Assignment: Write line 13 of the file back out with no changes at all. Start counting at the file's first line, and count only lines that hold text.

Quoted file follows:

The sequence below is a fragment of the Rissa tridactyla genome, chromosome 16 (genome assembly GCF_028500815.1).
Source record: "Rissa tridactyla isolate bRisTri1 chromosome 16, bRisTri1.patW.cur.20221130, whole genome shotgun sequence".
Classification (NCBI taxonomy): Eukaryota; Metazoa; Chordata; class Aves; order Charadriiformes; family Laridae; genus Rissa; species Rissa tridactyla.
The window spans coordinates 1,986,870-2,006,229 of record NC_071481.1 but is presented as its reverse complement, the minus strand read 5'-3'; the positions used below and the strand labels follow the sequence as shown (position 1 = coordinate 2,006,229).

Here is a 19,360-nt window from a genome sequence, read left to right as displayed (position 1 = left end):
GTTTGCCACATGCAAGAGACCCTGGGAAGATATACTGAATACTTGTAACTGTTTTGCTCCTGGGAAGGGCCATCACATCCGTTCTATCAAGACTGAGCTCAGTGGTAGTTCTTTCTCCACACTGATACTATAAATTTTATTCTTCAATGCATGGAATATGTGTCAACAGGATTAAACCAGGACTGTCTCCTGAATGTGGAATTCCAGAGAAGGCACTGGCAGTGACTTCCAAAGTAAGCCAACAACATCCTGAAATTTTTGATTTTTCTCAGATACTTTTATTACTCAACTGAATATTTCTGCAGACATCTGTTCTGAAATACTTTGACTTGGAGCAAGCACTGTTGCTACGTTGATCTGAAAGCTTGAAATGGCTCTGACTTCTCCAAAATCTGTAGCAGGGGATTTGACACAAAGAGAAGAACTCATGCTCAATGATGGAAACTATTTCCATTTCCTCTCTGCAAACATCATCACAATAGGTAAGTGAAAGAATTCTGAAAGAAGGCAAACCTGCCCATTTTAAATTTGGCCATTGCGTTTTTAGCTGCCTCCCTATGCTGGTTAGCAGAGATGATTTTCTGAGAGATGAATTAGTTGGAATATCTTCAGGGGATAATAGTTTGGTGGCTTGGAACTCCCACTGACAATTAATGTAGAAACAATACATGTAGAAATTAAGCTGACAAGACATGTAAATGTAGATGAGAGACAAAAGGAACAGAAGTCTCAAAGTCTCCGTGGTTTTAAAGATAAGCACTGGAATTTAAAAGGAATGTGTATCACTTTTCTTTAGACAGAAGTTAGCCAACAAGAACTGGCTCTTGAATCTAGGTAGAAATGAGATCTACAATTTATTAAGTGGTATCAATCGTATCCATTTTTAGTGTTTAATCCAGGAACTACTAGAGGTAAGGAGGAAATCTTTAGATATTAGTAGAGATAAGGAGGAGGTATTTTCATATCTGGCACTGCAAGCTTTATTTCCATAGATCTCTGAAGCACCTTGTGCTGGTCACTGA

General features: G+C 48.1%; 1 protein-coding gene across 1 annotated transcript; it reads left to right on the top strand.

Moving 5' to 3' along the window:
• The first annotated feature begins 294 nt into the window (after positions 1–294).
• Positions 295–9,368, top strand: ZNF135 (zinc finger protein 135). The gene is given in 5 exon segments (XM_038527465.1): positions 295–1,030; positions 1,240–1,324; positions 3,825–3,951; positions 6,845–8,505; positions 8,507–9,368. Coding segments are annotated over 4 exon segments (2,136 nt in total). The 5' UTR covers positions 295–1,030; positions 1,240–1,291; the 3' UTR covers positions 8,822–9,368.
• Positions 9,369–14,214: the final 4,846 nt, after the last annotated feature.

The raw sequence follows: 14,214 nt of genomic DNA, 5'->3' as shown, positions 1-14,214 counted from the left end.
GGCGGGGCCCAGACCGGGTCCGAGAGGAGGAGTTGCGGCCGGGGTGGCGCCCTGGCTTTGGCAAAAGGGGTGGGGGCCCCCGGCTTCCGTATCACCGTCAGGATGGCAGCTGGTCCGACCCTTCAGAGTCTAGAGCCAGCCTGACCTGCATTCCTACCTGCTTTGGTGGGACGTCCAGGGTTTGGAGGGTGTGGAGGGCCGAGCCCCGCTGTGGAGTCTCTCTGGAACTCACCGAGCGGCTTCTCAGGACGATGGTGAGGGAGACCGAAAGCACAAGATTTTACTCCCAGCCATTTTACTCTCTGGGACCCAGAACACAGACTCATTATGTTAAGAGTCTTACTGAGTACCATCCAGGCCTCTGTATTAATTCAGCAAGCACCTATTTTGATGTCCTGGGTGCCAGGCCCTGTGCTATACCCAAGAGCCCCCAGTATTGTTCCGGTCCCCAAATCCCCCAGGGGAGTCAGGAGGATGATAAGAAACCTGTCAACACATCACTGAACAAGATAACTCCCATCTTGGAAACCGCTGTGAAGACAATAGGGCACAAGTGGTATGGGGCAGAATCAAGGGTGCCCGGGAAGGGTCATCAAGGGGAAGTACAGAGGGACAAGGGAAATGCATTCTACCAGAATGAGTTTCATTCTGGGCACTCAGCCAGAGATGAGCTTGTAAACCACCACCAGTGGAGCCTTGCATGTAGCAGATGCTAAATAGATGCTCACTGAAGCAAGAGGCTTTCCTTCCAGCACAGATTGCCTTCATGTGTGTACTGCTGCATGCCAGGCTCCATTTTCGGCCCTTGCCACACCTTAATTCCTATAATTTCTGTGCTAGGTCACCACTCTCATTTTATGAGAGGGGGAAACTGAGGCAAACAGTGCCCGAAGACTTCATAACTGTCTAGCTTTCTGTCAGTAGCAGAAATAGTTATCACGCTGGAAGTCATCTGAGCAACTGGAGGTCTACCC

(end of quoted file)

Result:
GGCGGGGCCCAGACCGGGTCCGAGAGGAGGAGTTGCGGCCGGGGTGGCGCCCTGGCTTTGGCAAAAGGGGTGGGGGCCCCCGGCTTCCGTATCACCGTCAGGATGGCAGCTGGTCCGACCCTTCAGAGTCTAGAGCCAGCCTGACCTGCATTCCTACCTGCTTTGGTGGGACGTCCAGGGTTTGGAGGGTGTGGAGGGCCGAGCCCCGCTGTGGAGTCTCTCTGGAACTCACCGAGCGGCTTCTCAGGACGATGGTGAGGGAGACCGAAAGCACAAGATTTTACTCCCAGCCATTTTACTCTCTGGGACCCAGAACACAGACTCATTATGTTAAGAGTCTTACTGAGTACCATCCAGGCCTCTGTATTAATTCAGCAAGCACCTATTTTGATGTCCTGGGTGCCAGGCCCTGTGCTATACCCAAGAGCCCCCAGTATTGTTCCGGTCCCCAAATCCCCCAGGGGAGTCAGGAGGATGATAAGAAACCTGTCAACACATCACTGAACAAGATAACTCCCATCTTGGAAACCGCTGTGAAGACAATAGGGCACAAGTGGTATGGGGCAGAATCAAGGGTGCCCGGGAAGGGTCATCAAGGGGAAGTACAGAGGGACAAGGGAAATGCATTCTACCAGAATGAGTTTCATTCTGGGCACTCAGCCAGAGATGAGCTTGTAAACCACCACCAGTGGAGCCTTGCATGTAGCAGATGCTAAATAGATGCTCACTGAAGCAAGAGGCTTTCCTTCCAGCACAGATTGCCTTCATGTGTGTACTGCTGCATGCCAGGCTCCATTTTCGGCCCTTGCCACACCTTAATTCCTATAATTTCTGTGCTAGGTCACCACTCTCATTTTATGAGAGGGGGAAACTGAGGCAAACAGTGCCCGAAGACTTCATAACTGTCTAGCTTTCTGTCAGTAGCAGAAATAGTTATCACGCTGGAAGTCATCTGAGCAACTGGAGGTCTACCC